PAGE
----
While taking an Independent Study in 2012 it became very apparent that our campus had no way of dealing with students who were interested in digital scholarship (that is, if you weren’t already enrolled as a Computer Science major). That structure for controlling a digital identity became an increasing anxiety for me because I was trying something new, and I wanted to be able to have access to the things I needed–to play, to break, and to learn. A way to circumvent this lack of digital space was by using a WordPress site provided by Chuck Rybak, Creative Writing/English Literature Professor and the faculty member running the Independent Study, who wanted students to learn how to talk about their soft skills like, critical thinking, analytical writing, communication skills but within the context of technology.
One of the first things I started working on was a House of Leaves timeline using Tiki-Toki. Because this wasn’t just a project where I was writing about the cult-novel, the way I was interpreting the narrative became shaped spatially, and temporally when framed by the use of a timeline. This also gave me an opportunity to completely fail because House of Leaves is not about actual dates, or literal history. At all. It is more about frames than time, but the patterns that arose based off of the narrative frames (ie. Johnny Truant, Zampano, The Navidson Record, the Pelafina Letters, the editors, the readers) allowed me to talk about the passing of time. The point is: having the opportunity to explore the book differently shaped how I could analyze a text using technology.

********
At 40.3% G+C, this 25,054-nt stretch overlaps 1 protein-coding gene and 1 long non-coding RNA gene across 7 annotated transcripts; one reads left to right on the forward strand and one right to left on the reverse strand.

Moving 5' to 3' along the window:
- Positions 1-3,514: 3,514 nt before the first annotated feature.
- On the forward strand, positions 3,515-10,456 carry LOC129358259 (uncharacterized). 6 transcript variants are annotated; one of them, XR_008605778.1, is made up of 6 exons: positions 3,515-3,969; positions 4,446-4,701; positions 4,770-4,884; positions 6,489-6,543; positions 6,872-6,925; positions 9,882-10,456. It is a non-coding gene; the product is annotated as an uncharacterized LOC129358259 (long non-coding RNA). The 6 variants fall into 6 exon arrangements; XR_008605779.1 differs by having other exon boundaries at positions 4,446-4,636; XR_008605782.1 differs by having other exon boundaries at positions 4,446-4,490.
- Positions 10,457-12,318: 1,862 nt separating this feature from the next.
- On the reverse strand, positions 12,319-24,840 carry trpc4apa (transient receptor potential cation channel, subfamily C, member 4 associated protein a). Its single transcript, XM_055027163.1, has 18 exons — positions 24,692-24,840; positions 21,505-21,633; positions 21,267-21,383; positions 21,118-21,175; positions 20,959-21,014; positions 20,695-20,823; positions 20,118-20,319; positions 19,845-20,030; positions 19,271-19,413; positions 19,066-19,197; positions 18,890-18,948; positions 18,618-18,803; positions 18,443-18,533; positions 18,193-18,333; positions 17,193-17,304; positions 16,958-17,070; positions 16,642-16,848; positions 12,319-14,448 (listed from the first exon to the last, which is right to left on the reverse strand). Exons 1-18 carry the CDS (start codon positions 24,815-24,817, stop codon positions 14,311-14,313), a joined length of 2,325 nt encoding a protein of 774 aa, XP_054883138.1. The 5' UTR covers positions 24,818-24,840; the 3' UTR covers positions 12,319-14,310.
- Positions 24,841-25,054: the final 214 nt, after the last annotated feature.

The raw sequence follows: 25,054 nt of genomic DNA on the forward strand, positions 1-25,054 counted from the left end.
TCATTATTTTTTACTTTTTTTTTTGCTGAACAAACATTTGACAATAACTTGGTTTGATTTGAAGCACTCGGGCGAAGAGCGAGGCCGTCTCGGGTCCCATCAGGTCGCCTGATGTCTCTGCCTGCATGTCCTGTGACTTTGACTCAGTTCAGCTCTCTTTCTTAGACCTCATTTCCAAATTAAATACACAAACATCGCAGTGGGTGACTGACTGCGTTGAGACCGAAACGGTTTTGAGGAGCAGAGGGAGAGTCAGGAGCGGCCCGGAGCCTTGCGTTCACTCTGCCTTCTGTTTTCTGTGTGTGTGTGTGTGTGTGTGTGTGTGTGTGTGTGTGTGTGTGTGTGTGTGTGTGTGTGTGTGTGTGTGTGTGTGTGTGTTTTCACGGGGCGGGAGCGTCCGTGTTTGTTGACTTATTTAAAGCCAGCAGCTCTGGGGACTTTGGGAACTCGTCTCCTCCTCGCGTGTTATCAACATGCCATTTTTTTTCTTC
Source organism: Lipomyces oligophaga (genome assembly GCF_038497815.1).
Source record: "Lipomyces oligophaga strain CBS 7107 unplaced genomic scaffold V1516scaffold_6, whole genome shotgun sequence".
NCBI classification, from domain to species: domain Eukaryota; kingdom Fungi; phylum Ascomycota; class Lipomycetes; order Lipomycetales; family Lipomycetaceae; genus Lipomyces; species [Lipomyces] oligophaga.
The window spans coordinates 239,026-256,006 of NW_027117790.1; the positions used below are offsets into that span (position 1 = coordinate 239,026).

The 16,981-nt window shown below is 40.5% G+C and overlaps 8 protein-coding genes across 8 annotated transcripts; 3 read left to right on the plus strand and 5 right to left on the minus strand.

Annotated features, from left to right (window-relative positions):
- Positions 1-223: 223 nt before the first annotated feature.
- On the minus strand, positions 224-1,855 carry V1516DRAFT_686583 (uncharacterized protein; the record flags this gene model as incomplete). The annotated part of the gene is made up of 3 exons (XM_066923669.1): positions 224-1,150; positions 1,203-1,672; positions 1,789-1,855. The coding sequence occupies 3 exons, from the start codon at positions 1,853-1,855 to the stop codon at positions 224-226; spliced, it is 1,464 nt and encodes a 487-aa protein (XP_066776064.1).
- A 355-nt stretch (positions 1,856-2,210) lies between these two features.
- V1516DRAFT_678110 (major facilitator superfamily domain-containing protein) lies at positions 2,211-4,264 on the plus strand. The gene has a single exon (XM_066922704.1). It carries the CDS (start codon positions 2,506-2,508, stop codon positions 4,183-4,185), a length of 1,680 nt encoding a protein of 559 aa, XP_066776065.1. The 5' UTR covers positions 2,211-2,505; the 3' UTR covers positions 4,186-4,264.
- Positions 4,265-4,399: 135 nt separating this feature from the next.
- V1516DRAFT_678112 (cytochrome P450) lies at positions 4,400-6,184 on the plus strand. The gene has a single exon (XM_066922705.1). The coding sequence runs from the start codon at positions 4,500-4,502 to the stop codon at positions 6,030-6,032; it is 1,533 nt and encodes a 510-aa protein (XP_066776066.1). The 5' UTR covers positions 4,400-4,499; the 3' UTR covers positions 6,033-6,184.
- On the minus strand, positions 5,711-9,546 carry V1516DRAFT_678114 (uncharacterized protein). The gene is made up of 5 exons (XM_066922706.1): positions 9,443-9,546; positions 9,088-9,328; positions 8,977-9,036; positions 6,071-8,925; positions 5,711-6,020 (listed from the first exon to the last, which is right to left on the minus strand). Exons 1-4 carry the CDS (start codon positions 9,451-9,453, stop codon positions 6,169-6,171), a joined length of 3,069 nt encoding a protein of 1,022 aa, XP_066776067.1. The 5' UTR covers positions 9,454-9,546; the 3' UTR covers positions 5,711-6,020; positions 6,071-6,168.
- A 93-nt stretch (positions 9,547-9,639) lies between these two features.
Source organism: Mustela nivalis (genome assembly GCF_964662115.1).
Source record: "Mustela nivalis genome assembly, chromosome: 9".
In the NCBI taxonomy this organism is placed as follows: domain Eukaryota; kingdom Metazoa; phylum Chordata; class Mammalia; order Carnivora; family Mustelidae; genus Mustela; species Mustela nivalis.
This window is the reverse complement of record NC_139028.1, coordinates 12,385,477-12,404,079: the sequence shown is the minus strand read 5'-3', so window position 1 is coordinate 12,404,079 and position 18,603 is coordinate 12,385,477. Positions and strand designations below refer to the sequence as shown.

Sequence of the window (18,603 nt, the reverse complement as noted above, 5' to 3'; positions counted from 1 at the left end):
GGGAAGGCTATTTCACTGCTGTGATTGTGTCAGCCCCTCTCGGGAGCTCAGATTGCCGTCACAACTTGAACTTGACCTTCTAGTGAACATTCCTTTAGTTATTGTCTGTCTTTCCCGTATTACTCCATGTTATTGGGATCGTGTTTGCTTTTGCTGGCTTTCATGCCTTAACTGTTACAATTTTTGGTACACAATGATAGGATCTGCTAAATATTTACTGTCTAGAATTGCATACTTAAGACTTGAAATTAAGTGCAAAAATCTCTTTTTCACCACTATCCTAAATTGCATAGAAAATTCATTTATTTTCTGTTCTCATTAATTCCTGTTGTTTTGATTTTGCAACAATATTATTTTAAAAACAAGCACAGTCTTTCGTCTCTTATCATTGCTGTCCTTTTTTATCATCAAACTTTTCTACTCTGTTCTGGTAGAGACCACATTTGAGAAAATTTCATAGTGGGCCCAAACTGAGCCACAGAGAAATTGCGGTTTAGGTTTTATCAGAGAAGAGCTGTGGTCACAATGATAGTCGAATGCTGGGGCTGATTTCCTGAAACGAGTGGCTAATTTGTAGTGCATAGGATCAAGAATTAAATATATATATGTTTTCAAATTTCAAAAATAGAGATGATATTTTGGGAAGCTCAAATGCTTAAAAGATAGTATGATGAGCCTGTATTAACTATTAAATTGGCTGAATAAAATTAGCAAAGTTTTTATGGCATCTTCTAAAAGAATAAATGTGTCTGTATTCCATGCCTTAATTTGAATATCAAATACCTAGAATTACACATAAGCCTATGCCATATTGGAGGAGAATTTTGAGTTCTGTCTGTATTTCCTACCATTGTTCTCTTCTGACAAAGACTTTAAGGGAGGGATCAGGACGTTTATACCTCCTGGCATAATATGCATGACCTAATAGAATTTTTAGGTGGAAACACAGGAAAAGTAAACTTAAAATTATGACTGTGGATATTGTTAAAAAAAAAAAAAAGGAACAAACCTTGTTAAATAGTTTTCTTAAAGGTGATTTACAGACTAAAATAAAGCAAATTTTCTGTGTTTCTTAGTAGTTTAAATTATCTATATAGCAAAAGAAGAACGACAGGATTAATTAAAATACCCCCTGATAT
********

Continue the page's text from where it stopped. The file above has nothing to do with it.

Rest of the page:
Our final project for this Independent Study was to collect all of the skills we’d learned over the semester and create a “project suite.” They are still on the UWGB Commons Site, and are entirely embarrassing when held up against the things that I know now; but I need them there because it’s a skills reference point for me, and reminds me that up until two years ago I was trying to learn how to code using Code Academy.
These “self-directed” classes shaped how the next two years of my academic career would pan out–and gave me the skills I needed to get a job that I love. I took three Digital Humanities/Initiatives Independent Study classes, got an LTE position as an Information Processing Consultant (DH Consultant). This is when I started managing the Commons Site–using it as a Learning Management System, a curation site for other digital initiatives projects, and a way for students to start using WordPress so that they could have tangible skills when they graduate.
Because of this LTE position, and some major support from UWGB Faculty, I was then hired to work in Academic Technology Services, working with learning technology, Adult Degree Program students, and traditional students. I am a humanist working in the technology field, and I am able to better help people because of my work in humanities.